Management of the Estate

Roads and Footpaths

The roads and footpaths of Chorltonville are maintained, on behalf of the residents, by the owners’ committee.  One committee member takes on the responsibility of overseeing the work and liasing with subcontractors. Unlike other areas with private roads individual residents cannot give permission for any works to be undertaken to roads or footpaths. This is unusual so utility companies and their subcontractors are seldom aware of the difference and they turn to house owners for their permission. They should be referred on to the committee.

Although the roads are privately owned and maintained they have been dedicated to public use so cannot be gated or closed to vehicles though heavy traffic is discouraged due to the nature of the estate.

When the estate was first built between 1910 and 1912 the roads and footpaths were surfaced with cinders from the local power station. Much later on all the roads were tarmac surfaced and the footpaths later still. Neither have a substantial sub-base so are easily damaged. In a recent resurfacing exercise, just planing off the crown of the road exposed soil.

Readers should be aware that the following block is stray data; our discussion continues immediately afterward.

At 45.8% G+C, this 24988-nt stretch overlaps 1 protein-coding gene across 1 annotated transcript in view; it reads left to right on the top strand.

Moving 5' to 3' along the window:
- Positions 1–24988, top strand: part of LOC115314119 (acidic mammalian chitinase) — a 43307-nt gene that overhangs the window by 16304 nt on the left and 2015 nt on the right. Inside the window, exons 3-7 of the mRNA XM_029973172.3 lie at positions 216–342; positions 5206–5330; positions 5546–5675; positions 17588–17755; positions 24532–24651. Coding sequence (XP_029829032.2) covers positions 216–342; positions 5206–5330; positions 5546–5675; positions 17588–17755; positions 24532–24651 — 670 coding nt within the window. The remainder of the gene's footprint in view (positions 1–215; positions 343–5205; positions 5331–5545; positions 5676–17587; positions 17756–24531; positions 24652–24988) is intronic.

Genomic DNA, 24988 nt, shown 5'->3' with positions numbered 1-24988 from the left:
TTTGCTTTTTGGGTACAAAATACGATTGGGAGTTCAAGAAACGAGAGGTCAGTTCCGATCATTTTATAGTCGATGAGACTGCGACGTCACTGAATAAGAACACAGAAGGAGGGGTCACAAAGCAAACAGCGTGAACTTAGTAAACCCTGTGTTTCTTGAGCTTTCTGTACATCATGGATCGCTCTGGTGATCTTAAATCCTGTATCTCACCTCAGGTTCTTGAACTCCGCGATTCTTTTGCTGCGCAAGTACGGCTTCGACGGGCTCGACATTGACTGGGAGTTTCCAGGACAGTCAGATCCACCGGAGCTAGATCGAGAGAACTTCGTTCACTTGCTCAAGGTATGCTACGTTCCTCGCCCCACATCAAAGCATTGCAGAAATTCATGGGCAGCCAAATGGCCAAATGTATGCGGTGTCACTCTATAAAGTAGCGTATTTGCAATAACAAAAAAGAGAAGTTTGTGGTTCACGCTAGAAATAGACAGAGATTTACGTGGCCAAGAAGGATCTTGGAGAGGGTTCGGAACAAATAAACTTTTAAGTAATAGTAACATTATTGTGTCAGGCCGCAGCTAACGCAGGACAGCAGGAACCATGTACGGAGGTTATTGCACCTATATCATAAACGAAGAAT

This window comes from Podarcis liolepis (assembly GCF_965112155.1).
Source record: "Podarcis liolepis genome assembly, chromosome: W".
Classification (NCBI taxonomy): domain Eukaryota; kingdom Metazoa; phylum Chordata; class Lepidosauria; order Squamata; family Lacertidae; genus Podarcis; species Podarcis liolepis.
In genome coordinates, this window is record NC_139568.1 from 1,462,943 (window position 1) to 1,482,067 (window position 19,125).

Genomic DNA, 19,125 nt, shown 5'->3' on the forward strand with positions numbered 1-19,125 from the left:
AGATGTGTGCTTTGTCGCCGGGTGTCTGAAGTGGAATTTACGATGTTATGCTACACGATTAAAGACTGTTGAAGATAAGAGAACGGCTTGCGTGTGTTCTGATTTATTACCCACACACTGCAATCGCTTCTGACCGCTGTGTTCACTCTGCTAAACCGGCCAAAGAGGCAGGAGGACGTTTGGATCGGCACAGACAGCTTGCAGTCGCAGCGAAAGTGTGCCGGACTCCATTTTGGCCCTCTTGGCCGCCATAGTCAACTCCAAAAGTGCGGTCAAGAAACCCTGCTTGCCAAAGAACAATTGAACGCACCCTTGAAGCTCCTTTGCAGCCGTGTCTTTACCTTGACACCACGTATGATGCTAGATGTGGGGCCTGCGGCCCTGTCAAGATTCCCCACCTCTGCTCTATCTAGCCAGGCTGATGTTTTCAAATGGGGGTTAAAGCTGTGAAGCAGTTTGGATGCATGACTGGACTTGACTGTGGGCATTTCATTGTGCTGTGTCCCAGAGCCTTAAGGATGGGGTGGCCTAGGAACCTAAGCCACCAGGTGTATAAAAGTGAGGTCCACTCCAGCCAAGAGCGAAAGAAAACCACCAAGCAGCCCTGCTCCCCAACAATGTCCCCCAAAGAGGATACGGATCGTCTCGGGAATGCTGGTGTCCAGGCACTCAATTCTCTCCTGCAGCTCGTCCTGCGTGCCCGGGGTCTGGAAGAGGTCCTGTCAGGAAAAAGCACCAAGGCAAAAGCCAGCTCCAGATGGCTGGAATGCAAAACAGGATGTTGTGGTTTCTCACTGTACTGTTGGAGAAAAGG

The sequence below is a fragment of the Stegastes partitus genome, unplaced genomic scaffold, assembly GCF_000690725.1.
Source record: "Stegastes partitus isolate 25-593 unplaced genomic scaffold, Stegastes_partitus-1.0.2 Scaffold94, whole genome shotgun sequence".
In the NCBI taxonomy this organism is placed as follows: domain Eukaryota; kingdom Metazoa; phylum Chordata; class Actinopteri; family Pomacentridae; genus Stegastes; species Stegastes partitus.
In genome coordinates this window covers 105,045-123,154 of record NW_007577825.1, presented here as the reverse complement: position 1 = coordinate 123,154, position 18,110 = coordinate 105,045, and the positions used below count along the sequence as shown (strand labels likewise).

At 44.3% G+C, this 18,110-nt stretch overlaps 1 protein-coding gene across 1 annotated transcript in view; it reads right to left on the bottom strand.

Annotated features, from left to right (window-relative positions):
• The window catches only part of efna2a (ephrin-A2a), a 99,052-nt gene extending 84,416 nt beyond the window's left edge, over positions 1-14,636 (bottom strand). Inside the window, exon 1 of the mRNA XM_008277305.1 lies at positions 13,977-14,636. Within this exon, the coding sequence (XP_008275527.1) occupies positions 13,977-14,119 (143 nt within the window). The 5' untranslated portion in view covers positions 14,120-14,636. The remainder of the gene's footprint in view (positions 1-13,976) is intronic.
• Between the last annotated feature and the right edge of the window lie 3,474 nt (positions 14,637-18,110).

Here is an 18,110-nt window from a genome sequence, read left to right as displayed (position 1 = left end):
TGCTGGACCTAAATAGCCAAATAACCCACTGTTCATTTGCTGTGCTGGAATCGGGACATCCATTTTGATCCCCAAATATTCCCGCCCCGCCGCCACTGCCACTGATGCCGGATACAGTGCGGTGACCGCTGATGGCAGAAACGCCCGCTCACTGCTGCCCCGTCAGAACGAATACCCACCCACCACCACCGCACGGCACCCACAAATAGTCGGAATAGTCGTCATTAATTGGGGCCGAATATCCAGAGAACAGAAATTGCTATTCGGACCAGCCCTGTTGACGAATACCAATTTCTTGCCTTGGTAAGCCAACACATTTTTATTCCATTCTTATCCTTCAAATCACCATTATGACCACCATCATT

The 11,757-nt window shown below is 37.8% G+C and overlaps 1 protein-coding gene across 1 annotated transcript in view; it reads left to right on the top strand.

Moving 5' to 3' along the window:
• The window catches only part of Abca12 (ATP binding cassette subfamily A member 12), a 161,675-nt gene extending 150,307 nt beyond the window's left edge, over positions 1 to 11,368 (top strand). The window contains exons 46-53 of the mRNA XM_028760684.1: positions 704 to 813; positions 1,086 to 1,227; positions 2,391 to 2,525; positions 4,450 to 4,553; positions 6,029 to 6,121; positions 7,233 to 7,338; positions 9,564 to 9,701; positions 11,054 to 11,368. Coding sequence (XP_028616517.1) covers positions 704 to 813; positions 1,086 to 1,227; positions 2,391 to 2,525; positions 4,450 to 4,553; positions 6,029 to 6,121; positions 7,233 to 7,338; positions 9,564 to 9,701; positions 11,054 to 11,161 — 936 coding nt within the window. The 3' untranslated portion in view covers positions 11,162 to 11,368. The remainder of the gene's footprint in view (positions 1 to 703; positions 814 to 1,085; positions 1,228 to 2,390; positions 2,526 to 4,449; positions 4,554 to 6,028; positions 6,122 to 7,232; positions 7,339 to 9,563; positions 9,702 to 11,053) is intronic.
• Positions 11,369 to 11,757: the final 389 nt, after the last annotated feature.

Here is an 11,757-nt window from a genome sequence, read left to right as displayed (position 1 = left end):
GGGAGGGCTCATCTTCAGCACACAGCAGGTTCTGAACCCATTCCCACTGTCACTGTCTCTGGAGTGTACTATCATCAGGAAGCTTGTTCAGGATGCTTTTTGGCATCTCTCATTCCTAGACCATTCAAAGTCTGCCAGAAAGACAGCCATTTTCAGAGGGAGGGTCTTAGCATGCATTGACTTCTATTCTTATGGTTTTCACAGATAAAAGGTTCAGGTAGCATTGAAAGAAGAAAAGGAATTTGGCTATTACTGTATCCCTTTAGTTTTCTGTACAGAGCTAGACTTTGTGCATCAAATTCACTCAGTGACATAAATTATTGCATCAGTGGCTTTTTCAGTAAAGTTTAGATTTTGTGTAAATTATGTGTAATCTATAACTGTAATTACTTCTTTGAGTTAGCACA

Maintenance and Repair

There is an ongoing plan to resurface a section of road each year and, like the Forth Bridge, once it’s all been done it will need to be started again. This does mean that most of the roads sport a better-looking surface than the surrounding publicly maintained streets.

Footpaths are inspected each year for potholes and tree roots growing through the surface and as much repair is done as possible through the budget available.

Adoption versus Maintenance

Whether the roads should be adopted by the council is a question that is raised often. If Chorltonville were to choose adoption the roads would have to be brought up to the national standards at the expense of residents prior to adoption. This would mean putting in a proper sub-base and then resurfacing all the roads plus widening them and altering junctions meaning loss of verges and trees. This exercise would cost each household many thousands of pounds and the estate would lose many of its special features